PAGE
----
In this three-part video series titled ‘The Apartment Gardener’, learn how to grow your own produce in the comfort of your own home.
Herbs provide a variety of bold flavours to jazz up your home cooking. Growing your own herbs at home is inexpensive and relatively simple – and a way to ensure you always have access to fresh, organic herbs.
Follow these instructions to learn how to propagate sweet basil without growing them from scratch!
Here's what you'll need:
- A planter box of your desired size and shape
- A basil plant
- Potting mix
- A glass jar or vase
- Decorative items to spruce up your planter box
Follow these steps to start planting sweet basil:
- Obtain a planter box of your desired size. You can easily find one at any nursery, or be creative and build your own out of recycled materials.
- Ready to start planting? Here comes the fun part: choosing the type of plants that will grow in your planter box. The sky’s the limit when it comes to choosing plants – but we have chosen sweet basil to start with as it thrives in hot climates like ours.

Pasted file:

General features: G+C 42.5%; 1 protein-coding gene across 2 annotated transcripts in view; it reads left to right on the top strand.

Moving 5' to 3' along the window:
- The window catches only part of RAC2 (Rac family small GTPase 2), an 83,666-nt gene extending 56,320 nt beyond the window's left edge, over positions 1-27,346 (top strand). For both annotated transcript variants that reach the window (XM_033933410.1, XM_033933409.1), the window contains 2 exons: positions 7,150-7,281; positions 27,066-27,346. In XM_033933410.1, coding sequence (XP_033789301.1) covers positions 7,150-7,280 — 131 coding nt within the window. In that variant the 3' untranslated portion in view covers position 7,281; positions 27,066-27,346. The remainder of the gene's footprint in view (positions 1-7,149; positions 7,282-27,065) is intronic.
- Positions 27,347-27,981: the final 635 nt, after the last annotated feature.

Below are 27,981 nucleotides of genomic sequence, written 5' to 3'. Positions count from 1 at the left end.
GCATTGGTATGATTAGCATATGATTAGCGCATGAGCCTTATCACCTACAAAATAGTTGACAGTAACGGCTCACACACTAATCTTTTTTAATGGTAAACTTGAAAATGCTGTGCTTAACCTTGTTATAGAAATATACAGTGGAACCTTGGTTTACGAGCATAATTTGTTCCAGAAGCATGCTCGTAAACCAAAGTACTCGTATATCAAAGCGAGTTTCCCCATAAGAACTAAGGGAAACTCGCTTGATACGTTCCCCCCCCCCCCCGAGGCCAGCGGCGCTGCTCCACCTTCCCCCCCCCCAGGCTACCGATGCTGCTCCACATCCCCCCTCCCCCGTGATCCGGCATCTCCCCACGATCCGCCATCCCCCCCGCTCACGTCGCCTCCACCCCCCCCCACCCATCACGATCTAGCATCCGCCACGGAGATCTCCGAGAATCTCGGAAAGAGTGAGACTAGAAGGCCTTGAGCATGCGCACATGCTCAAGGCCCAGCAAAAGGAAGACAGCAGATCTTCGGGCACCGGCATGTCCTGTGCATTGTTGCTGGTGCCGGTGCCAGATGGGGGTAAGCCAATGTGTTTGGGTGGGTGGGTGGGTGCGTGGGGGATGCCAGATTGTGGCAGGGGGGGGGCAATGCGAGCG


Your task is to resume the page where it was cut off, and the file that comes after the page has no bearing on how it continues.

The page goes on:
- Take a 10cm basil cutting from the growing tip, right below a leaf node.
- Remove the lower leaves from the cut end.
- Place the cutting in a glass of water.
- Let the roots grow till they are about 3cm long. Remember to change the water in the glass jar every few days, or whenever the water turns cloudy.
- When the roots are fully grown, your basil cutting is ready to be transferred into the planter box.
- Place the basil cutting in the planter box which has been filled with potting mix.
- Place the planter box in a place which received diffused sunlight. We recommend placing it near the window in your living room.
- Keep the potting mix moist, but not wet.
- Once your basil plants have grown, you can grow even more simply by propagating more basil from cuttings. Repeat from steps 3 onwards!
Are you inspired to grow some fresh basil of your own? Give it a shot and show off your harvest on Facebook or Instagram. We’d love to admire it.
Check out the other Apartment Gardener Series on growing microgreens or leafy greens.